The “new” Goya with a long literature on its back ((lot 3034, Francisco de Goya, Lot and his daughters, oil on canvas, 91 x 125 cm), about which this blog reported in early August, is finally gone. It was expected to surpass its higher estimate of CHF 800,000, but its long ride up to CHF 2,665,000 (€2,204,000, including buyer’s premium) showed that size, and good condition do matter. The auction house’s press release reveals its new owner was bidding from the Netherlands.
2. How great is Great British art.
Rachel Escott, a good friend and keen supporter of this blog, made me aware of the opening in Fundación March, Madrid, of Treasure Island. British art from Holbein to Hockney (up to January 20, 2013; free entry at c. Castelló 77; catalogue available). It is guest curator Richard Humphrey’s 180 piece strong review of the art produced during the last half millennium in the island, traditionally revered as a better collector of other places’ output. Will the show make a stop in Barcelona? The rooms in Gaudi’s La Pedrera could be a good candidate for housing it, since they showed, as early as 1996, the pioneering From London: Bacon, Freud, Kossoff, Andrews, Auerbach, Kitaj, in collaboration with the British Institute and the Scottish National Gallery of Modern Art (a second-hand catalogue for €85.92 at Amazon).
3. Spanish Old Master drawings are hot among Anglo-Americans museums.
The current Renaissance to Goya: Prints and Drawings from Spain in the British Museum (up to January 6th, free entry to room 90; with a 320 p. catalogue for a bargain GBP 25.- paperback or GBP 45.- hardcover) is the result of a research project lead by curator Mark McDonald, and supported by the AHRC, the J. Paul Getty Trust and the little-known, yet very effective Centro de Estudios Europa Hispánica. It also follows a marked trend in New York and London museums. Between October 2010 and January 2011, CEEH’s sister organisation Center for Spain in America funded the catalogue for The Spanish Manner: Drawings from Ribera to Goya in the Frick Collection, the first ever exhibition in the Big Apple in the field (curated by Jonathan Brown and Susan Grace Galassi, catalogue for USD 65.- or USD 40.- in the Frick’s online shop). One year later, between October 2011 and January 2012, the Courtauld Institute presented The Spanish Line: Drawings from Ribera to Picasso, and the accompanying Spanish Drawings at the Courtauld Gallery: A Complete Catalogue by Dr. Zahira Véliz ( GBP 80.- at the publisher’s website).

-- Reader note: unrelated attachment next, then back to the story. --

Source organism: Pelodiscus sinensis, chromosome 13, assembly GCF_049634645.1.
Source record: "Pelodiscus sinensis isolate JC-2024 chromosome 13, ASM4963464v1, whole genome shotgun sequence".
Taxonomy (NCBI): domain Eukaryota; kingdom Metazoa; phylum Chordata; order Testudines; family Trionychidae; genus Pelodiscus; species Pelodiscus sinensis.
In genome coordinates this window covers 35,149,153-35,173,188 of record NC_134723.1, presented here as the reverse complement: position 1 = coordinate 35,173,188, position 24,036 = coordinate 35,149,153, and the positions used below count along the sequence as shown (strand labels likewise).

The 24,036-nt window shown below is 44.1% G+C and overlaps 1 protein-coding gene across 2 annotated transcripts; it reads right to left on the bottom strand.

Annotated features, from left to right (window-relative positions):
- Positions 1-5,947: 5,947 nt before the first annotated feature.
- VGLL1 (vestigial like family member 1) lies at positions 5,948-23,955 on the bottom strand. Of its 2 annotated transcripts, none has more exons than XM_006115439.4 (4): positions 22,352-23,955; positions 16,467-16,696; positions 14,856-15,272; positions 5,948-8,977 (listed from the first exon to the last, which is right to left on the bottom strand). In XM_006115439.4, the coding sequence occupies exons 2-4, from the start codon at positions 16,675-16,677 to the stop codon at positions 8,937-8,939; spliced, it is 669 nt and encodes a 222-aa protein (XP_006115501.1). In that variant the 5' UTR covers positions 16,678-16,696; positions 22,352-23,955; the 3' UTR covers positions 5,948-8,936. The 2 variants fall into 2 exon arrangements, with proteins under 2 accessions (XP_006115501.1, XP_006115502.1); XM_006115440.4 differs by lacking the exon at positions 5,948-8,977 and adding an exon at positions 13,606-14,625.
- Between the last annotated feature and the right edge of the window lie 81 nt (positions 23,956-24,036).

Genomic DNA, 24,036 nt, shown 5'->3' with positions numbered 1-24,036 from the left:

4. Goya’s surprises.
No wonder that the unchartered waters of Spanish Old Master’s drawings attract researcher attention, for even Goya’s works kept for a long time in the Prado can deliver some surprises. While restoring a group of 17 drawings by the Aragonese master, they discovered a View of the Royal Astronomical Observatory in Madrid on the back of the already known View of a Street (11.6 x 19.4 cm). The temporary installation of all of them in a single room in the Museum will be also remembered for the return to its clean original condition of the so-called “yellow Caprichos”, a group of preparatory drawings which yellowed over time under an overprotective coating of starch.
5. Martínez’ surprise.
PradoMedia, the online branch of the Museo del Prado, has recently hanged a presentation (only in Spanish) of very interesting recent purchase, Gregorio Martínez’ (1576 – 1636) Chained Prometeus (oil on canvas, 173 x 233 cm, c. 1590 – 1596). Martinez’s great mythological work, made for a private client in Valladolid, challenges the cliché about 16th century Spanish painting as a religious or courtly Madrid-centered art. It was purchased last year from Coll & Cortés, a rising start in the Spanish capital’s Old Masters dealing community.
6. Francesc is working.
Francesc Ruiz Quesada has kindly sent me the link to Retrotabulum n.5, the new issue of his online publishing effort of his own investigations into 15th century painting in Catalonia, Aragon and Valencia. This issue deals with Gonçal Peris (1380-1451), giving new documentation that clarifies his Aragonese years and establishes the provenance of his important Altarpiece with Scenes from the Life of the Virgin (1420-1430, tempera and gold leaf on wood panel, 396 x 288 cm), now at The Nelson – Atkins Art Museum, Kansas.
7. Expensive charm.
One year ago, Wolfgang Beltracchi was sentenced to six years in jail for forgery. He was the head of a family-gang that was proved to have earned €16 million with 14 forgeries – although Beltracchi later admitted up to 50 forgeries. The mild sentence came with reports about Beltracchi’s charm, and general admiration for this cunny dumping of the posh art world. However, someone had to foot the bill. This October, according to Le Journal des Arts, the judges of the Rhineland – North Westphalia Land found the answer: not the seller, nor the buyer, but the middleman. They fined auction house Lempertz in Cologne €2.9 million euros for selling Beltracchi’s fake of a painting by Heinrich Campendock. The sum adds €800,000 to selling price, €100,000 in interest and an impressive €2 million in damages, the last for not having conducted the relevant due diligence – exactly the same blame you can put on the vendor and the purchaser, especially when it turns to be an investment fund.